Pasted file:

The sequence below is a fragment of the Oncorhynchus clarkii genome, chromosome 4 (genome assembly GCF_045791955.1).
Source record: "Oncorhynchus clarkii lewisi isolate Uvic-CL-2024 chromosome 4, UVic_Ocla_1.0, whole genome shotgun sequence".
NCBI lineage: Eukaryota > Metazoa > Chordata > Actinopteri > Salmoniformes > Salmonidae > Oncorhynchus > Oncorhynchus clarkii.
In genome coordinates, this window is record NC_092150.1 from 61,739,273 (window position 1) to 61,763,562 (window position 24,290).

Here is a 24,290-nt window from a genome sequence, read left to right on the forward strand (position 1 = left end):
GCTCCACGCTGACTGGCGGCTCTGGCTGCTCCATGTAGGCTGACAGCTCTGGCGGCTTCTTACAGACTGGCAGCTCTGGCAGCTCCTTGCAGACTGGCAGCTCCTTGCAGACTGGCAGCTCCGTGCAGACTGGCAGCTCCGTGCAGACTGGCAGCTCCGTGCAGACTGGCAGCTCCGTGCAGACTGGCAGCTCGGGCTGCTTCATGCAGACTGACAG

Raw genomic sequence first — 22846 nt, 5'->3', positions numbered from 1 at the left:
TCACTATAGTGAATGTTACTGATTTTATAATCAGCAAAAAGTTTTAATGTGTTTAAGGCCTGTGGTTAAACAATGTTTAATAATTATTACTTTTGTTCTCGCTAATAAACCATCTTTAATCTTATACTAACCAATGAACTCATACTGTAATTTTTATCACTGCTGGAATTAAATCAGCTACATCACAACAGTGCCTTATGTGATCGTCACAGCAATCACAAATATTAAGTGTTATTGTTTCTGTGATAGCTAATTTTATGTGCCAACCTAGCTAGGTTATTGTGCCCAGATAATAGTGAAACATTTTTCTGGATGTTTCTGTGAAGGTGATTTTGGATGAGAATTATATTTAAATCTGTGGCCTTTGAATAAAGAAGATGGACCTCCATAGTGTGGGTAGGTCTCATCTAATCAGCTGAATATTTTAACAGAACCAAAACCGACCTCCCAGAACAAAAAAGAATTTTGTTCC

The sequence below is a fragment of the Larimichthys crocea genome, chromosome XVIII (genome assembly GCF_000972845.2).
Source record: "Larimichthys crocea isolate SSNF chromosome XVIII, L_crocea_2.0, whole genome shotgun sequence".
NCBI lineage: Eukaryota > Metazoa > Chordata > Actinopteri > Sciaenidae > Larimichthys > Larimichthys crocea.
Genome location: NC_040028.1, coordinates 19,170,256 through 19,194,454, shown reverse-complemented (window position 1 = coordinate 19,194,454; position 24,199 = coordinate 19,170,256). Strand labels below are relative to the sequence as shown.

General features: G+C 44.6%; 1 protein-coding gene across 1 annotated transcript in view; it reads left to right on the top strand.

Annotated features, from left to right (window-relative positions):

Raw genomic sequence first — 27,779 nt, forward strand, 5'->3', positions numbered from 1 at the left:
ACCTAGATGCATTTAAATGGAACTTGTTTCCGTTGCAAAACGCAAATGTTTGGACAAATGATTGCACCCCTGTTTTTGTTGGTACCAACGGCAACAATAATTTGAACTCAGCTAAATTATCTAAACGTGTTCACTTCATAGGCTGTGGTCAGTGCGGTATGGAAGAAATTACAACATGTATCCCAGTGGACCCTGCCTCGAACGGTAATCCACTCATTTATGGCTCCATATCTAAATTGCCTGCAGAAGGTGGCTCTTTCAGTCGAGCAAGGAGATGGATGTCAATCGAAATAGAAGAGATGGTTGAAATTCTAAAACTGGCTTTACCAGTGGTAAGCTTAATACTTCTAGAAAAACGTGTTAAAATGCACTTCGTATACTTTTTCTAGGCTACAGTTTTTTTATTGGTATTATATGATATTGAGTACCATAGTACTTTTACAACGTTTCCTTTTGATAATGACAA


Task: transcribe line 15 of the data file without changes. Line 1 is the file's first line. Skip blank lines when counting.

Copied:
Raw genomic sequence first — 27,779 nt, forward strand, 5'->3', positions numbered from 1 at the left: